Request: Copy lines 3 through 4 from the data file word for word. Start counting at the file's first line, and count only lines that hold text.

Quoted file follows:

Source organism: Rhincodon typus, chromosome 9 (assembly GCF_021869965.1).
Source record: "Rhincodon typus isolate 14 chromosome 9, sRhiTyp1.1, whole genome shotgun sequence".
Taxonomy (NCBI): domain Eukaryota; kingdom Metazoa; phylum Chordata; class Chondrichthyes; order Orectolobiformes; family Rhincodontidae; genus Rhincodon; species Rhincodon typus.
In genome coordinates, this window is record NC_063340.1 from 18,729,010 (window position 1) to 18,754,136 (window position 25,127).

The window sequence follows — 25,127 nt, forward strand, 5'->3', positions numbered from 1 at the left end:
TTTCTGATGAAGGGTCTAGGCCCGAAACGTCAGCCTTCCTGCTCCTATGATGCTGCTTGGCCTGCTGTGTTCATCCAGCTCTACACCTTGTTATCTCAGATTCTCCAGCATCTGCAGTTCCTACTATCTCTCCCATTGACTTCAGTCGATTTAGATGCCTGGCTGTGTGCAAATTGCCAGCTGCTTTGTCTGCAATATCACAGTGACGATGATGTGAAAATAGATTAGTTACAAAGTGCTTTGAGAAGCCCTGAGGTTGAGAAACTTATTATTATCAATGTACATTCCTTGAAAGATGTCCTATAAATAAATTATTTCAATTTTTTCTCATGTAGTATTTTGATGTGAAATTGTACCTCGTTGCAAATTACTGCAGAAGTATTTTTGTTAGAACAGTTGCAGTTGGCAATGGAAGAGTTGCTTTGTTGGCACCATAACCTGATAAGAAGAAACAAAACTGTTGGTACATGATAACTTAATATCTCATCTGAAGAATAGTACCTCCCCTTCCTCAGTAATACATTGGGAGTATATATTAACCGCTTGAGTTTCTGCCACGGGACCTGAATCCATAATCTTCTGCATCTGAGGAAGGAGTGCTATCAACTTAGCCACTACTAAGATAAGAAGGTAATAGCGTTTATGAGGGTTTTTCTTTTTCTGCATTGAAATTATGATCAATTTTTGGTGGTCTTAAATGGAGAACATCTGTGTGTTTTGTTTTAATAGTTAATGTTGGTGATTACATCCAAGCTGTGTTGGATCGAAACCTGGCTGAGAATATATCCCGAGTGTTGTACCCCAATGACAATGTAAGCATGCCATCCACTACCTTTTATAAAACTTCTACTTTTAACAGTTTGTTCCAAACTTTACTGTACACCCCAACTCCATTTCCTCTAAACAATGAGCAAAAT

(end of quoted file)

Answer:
Taxonomy (NCBI): domain Eukaryota; kingdom Metazoa; phylum Chordata; class Chondrichthyes; order Orectolobiformes; family Rhincodontidae; genus Rhincodon; species Rhincodon typus.
In genome coordinates, this window is record NC_063340.1 from 18,729,010 (window position 1) to 18,754,136 (window position 25,127).